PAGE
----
These slop areas can be large bays, channels, the backs of marinas, coves in reservoirs and back waters in major river systems. The slop doesn’t even have to cover a large area. A small piece of slop in the back corner of a marina can hold a fish or two. Slop coming a couple of feet off a riprap shoreline can hold bunches of fish. A lot of these areas are totally overlooked by the average angler.


There are times when a lot of fish will miss the frogs. Again, a second rod rigged with a throw-back lure can usually get you the fish that missed. A Texas-rigged plastic bait like a worm, Senko, or creature bait is ideal for the situation. Make sure you use a heavy enough weight to penetrate the cover. When a fish blows up and misses your frog he usually creates a hole in the slop. With a little casting accuracy, pitch that throw back bait right in the hole—more often than not, you can catch that fish.


There will be days when the fish won’t be active enough to hit your topwater frog. They have not left the area but they usually hunker down at the base of the weed growth. Sometimes, an effect such as a cold front can cause the fish to be in a neutral or negative mood. This doesn’t mean that they can’t be caught, but that a change in presentation is in order. A technique called “punching” can cause a reaction strike, making the fish hit.


The punching technique is simply taking a Texas-rigged beaver-style bait with a heavy tungsten weight and dropping it quickly through the heavy canopy to the bottom. They call this punching through the slop. The quick falling bait to the bottom can cause a reaction strike from a nearby fish. This is the ultimate way to catch fish in a negative mood.


You’re going to need a few special components to get rigged for punching. A heavy action baitcasting rod and reel loaded with 50-pound-plus braid or 20-pound-plus fluorocarbon is ideal. Another option is to use a punch skirt, put on in front of the sinker. Strike King makes a punch skirt, which is a skirted sinker all in one. The hook you want to use is a straight-shaft, rubber coated, heavy-duty flipping style hook. A 4/0 or 5/0 size is ideal. There are several good plastic baits to use for punching. The Strike King Rodent or Structure Bug, the Reaction Innovation’s Sweet Beaver, and the Missile Baits D Bomb are great choices.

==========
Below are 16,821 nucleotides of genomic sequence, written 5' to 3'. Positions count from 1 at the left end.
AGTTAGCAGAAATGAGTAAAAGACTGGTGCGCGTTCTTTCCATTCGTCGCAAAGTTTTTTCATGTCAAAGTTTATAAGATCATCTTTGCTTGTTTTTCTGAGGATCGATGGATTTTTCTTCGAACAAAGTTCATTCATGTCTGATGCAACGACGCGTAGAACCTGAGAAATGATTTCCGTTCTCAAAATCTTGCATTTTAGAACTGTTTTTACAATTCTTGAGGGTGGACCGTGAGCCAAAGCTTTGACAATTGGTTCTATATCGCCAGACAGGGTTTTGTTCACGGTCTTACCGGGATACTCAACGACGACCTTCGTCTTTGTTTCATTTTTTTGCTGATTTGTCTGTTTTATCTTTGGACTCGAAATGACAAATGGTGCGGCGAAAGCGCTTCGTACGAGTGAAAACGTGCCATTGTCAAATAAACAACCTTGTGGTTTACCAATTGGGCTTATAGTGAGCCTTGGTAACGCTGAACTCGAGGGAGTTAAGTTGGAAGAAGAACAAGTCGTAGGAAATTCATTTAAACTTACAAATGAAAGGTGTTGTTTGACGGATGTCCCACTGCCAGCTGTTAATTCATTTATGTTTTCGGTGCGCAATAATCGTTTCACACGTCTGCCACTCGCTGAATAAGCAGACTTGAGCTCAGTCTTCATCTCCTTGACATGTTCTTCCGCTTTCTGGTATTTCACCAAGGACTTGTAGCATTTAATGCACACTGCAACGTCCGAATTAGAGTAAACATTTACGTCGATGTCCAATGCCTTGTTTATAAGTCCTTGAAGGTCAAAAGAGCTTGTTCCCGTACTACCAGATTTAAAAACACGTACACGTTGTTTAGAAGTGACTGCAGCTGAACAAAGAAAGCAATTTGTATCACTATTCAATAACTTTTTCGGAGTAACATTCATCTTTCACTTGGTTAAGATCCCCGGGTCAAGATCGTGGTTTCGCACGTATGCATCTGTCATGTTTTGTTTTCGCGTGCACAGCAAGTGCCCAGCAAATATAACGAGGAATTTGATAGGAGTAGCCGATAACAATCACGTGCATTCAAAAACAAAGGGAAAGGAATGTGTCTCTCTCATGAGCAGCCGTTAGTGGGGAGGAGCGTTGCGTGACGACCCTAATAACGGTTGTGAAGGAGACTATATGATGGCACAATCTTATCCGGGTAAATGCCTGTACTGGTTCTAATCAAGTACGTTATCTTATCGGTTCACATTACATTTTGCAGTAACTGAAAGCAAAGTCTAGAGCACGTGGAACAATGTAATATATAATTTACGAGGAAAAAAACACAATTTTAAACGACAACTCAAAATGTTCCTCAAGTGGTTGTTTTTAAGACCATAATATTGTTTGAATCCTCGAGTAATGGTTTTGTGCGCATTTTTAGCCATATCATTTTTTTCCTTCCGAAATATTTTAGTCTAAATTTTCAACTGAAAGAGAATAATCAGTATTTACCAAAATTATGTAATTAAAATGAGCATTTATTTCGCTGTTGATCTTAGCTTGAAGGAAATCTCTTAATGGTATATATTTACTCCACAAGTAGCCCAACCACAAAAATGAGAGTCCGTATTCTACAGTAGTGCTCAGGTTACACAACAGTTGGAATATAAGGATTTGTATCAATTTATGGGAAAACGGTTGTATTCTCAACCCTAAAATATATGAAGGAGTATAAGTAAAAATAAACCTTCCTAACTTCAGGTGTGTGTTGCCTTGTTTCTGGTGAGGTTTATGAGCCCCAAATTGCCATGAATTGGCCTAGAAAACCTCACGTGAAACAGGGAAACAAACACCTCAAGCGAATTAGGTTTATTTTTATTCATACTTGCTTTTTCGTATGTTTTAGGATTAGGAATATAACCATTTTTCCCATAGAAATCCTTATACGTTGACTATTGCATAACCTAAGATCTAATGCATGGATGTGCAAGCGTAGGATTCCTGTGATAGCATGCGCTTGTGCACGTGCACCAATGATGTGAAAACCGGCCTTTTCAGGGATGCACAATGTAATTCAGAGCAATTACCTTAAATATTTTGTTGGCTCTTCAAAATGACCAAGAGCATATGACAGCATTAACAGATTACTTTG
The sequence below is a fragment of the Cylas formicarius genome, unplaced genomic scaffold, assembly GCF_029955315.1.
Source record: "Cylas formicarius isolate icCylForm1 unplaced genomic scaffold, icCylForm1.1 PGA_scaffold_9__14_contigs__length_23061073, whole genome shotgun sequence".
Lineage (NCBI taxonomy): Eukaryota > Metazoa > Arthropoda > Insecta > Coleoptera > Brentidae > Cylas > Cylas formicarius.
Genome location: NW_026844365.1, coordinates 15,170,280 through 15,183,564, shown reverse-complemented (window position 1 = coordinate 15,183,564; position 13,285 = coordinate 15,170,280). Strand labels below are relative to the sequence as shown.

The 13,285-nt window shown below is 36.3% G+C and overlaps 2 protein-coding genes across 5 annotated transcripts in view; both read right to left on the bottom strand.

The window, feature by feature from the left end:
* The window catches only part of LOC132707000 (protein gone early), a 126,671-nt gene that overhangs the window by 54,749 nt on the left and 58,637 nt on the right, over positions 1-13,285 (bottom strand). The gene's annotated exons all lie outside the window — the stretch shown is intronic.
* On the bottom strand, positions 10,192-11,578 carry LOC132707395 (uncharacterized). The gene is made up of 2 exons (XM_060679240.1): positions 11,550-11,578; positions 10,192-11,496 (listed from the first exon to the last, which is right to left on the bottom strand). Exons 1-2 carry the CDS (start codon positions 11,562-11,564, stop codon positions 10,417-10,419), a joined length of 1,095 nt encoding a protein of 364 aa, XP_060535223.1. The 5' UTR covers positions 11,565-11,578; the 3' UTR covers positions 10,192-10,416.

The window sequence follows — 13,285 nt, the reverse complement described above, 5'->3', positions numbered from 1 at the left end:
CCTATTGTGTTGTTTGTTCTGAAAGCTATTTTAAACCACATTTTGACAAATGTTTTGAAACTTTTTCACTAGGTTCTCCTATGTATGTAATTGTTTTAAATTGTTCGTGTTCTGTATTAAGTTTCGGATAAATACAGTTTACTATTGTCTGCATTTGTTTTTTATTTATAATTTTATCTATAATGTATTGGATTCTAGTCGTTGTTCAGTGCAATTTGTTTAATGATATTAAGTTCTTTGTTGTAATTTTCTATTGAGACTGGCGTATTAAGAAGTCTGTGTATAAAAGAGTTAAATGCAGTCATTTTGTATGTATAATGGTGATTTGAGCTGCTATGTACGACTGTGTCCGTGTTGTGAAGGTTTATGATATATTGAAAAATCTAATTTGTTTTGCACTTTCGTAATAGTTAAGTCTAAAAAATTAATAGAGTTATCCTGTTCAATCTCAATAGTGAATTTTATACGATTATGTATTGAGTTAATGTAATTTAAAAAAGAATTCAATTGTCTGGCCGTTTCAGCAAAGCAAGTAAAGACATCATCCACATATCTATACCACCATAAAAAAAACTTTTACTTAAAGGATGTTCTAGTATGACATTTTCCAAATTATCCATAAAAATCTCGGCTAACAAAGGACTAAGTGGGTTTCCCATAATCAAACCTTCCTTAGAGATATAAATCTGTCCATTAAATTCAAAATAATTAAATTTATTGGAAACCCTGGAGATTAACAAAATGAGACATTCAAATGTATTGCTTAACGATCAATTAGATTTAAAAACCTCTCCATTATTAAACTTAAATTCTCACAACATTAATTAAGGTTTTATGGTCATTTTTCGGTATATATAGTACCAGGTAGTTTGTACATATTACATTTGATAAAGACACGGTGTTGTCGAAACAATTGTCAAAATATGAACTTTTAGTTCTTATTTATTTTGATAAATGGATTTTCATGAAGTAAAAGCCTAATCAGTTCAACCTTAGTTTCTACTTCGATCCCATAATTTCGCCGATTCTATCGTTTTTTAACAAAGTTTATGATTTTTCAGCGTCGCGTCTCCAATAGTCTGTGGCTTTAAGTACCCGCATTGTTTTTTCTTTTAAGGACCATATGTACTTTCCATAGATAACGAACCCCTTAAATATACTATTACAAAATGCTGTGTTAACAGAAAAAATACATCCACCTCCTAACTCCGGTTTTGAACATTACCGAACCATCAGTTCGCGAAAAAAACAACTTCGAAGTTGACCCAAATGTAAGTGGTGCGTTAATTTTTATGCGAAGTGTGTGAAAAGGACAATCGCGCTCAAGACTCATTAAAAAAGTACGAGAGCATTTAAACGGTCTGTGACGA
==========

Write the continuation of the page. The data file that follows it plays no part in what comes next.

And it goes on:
You want to use an underhand pitch cast high enough to penetrate the cover. If the cover is super heavy, increase your sinker weight until the bait penetrates through the cover to the bottom. Treat the canopy of cover or lily pad bed like a grid. Hit all areas of the grid thoroughly, so you cover every square foot. Most of the time you have to get the bait right in front of a fish’s face to get a reaction strike. You can cover water quickly with this technique. Pitch the bait out, let it penetrate the cover, jig it in place a couple times, and then pull it out and proceed to the next pitch cast. The hit will most of the time feel like a small tick. If you’re a line watcher you will see the line jump. Set the hook hard, pull the fish up and across the heavy cover back to the boat. This is another exciting way to put big fish in the boat.


Another area where the punching technique works is thick weed flats and pockets. This is a deadly technique that is not used all too often. The same setup will work as far as equipment goes; the only difference is your bait choice. A better choice on weed flats is a higher-action bait. A Zoom Speed Craw or the new Berkley Chigger Bug fits the bill. The legs on these baits pulsate really fast; this causes a good vibration and action that attracts and catches fish. This is a presentation that the fish in the flats are not used to seeing, making it ultra effective. There are days when you can really catch a lot of nice fish—and some really big fish—using this technique.


So next time you’re out bass fishing, hit the slop and heavy cover and you can really catch some big bass in the Strike Zone.



Phil Piscitello has 45 years of experience as a multispecies angler on ice and open water. He is a fishing guide, master charter captain and seminar speaker guiding in northern Illinois and southern Wisconsin. Piscitello is also a regular guest on Chauncey’s Great Outdoors radio show and MidWest Outdoors TV show. He has fished all five Great Lakes and many major rivers, lakes, and reservoirs throughout the Midwest.



A selection of great slop-fishing baits.


A big bass caught from a heavy lily pad bed.